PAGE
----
How To Preserve Artworks In A Microbial World

11:44 minutes

“Incoronazione della Vergine” by Carlo Bononi, which has experienced biodegradation. Credit: Wikimedia Commons

When you go to the museum to see a popular exhibit, sometimes you have fight through the crowds to get up front to see all the details. But there’s another group also trying to get a closer look at these pieces of art.

Fungi, bacteria and lichens can grow on paintings, monuments, and other types of artwork. They feed on different pigments, oils, and canvas. In a study out this week in the journal PLOS ONE, researchers analyzed a 17th century painting and found microbes that could degrade and others that could protect the painting.

Robert Koestler, the Director of the Smithsonian’s Museum Conservation Institute (who was not a part of that study), discusses why microbes like to munch on paintings and what can be done to protect these works of art.

Further Reading

Read the study in PLOS ONE.

Segment Guests

Robert Koestler

Robert Koestler is director of the Museum Conservation Institute at the Smithsonian Institution in Suitland, Maryland.

Segment Transcript

IRA FLATOW: This is Science Friday. I’m Ira Flatow. Coming up, our picks for best science books of the year. Looking for that special gift for someone who likes to read books? Well, we want to hear what you have to suggest also. And you can tell us by calling us. You can make the call but only if you make the call, 844-724-8255. That’s 844-SCI-TALK, or tweet us @scifri.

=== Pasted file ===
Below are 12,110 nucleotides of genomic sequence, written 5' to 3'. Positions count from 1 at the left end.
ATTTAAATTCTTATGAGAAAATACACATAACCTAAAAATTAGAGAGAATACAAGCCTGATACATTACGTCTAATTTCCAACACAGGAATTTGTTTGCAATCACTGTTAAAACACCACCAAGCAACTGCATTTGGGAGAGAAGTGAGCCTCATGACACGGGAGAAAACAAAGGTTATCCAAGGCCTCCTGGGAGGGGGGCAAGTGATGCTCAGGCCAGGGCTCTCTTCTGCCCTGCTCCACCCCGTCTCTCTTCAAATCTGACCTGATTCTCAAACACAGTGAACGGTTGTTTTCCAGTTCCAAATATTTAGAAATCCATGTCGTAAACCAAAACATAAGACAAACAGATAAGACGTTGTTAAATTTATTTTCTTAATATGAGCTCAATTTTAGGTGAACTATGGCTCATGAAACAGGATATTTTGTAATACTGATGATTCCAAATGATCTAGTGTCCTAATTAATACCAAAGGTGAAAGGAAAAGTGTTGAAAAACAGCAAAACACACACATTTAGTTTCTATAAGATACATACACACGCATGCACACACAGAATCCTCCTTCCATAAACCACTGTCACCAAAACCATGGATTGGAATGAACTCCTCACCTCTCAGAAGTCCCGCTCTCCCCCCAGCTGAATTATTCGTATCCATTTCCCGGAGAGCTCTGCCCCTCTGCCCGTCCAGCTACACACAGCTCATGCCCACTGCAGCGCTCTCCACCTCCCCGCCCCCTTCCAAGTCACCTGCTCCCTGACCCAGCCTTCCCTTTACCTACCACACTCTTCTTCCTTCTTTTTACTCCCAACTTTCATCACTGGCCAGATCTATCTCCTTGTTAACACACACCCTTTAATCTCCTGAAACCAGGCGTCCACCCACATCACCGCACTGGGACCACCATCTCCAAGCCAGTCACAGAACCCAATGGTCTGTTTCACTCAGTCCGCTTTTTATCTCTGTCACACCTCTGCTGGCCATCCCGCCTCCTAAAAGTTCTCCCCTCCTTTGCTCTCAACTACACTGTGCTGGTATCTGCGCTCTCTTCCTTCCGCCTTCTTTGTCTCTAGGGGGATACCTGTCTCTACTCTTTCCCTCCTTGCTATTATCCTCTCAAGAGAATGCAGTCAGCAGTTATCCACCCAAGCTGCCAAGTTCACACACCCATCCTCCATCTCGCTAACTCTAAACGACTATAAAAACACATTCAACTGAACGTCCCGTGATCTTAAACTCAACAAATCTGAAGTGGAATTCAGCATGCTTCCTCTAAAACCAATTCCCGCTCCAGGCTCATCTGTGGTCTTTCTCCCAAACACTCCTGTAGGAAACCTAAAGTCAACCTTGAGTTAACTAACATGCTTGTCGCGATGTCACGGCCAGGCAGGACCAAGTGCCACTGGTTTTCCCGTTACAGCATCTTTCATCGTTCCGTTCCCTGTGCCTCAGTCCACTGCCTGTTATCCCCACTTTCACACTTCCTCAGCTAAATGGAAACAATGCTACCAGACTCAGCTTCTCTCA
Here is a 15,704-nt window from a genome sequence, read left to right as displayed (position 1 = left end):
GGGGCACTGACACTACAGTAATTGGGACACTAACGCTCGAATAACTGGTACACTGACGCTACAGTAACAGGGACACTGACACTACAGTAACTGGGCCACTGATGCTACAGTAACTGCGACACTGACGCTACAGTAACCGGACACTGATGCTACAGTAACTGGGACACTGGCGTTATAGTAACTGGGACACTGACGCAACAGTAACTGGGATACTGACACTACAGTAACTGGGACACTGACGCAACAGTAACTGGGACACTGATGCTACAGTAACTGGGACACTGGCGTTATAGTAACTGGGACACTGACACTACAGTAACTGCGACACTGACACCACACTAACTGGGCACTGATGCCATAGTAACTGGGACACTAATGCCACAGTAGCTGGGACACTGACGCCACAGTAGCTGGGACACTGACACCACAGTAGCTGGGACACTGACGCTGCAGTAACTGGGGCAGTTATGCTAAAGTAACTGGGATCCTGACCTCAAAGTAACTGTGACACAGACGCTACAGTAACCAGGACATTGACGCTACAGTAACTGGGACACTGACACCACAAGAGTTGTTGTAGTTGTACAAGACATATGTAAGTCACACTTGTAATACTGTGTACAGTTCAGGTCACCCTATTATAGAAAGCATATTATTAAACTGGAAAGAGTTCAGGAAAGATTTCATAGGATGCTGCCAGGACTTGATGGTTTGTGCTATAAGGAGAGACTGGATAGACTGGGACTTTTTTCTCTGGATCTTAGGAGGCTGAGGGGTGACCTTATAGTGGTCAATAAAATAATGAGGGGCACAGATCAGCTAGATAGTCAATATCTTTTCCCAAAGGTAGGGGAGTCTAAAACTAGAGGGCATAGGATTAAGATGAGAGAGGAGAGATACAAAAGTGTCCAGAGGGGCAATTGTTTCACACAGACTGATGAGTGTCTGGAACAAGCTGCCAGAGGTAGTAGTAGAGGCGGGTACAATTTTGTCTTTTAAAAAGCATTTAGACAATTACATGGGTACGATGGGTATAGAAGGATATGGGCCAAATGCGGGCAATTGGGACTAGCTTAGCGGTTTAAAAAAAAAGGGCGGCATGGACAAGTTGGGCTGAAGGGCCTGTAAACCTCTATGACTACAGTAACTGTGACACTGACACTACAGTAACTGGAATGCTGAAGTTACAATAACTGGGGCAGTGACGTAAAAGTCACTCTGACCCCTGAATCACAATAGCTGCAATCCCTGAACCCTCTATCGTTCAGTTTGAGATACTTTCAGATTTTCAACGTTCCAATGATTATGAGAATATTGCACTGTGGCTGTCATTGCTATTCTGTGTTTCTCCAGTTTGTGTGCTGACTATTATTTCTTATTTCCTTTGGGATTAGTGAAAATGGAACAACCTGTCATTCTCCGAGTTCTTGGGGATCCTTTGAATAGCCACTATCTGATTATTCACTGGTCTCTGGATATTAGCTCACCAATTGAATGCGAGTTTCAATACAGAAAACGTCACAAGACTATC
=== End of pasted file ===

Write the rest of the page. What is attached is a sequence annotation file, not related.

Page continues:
First, when you go to the museum to see a popular exhibit, sometimes you have to fight through the crowds, right, to get up front to see all the details. But there’s another group also scurrying around trying to get a closer look at these pieces of art. The microbes, fungi, bacteria, even lichens like to grow on paintings and monuments. And they can do damage to these artworks. 

So how do you protect a painting from these microbes? Well, you call in a biologist. And that’s my next guest. Robert Koestler is a cell biologist, director of the Smithsonian’s Museum Conservation Institute in Suitland, Maryland. Welcome to Science Friday. 

ROBERT KOESTLER: Thank you, Ira. It’s a pleasure to be here. 

IRA FLATOW: Oh, it’s nice to have you. There are microbes crawling around everywhere. Why is a painting a good habitat for these microbes? 

ROBERT KOESTLER: Well, a painting, any painting, or any surface is a great habitat. Microbes are around us all the time in spore form. And when they land on a surface, if there’s moisture there, they’ll start growing. So it sometimes happens that our paintings are too close to an outside wall, and they get condensate forming on the back of it. And the microbes land, that have already landed there, will start growing in the water. And within three or four days, you’ll get a nice little growth of a particular fungi growing on these things if you don’t, yeah– 

IRA FLATOW: No, just saying, is there a list of usual suspects that grow on the paintings and the walls? 

ROBERT KOESTLER: Oh, well, almost any fungus will grow on them. They’re so good at eating anything that you just put them on the surface, if they can– if there’s enough moisture there, they’ll start trying to figure out a way to eat it. 

IRA FLATOW: Mhm. And what shows up on the paintings in particular?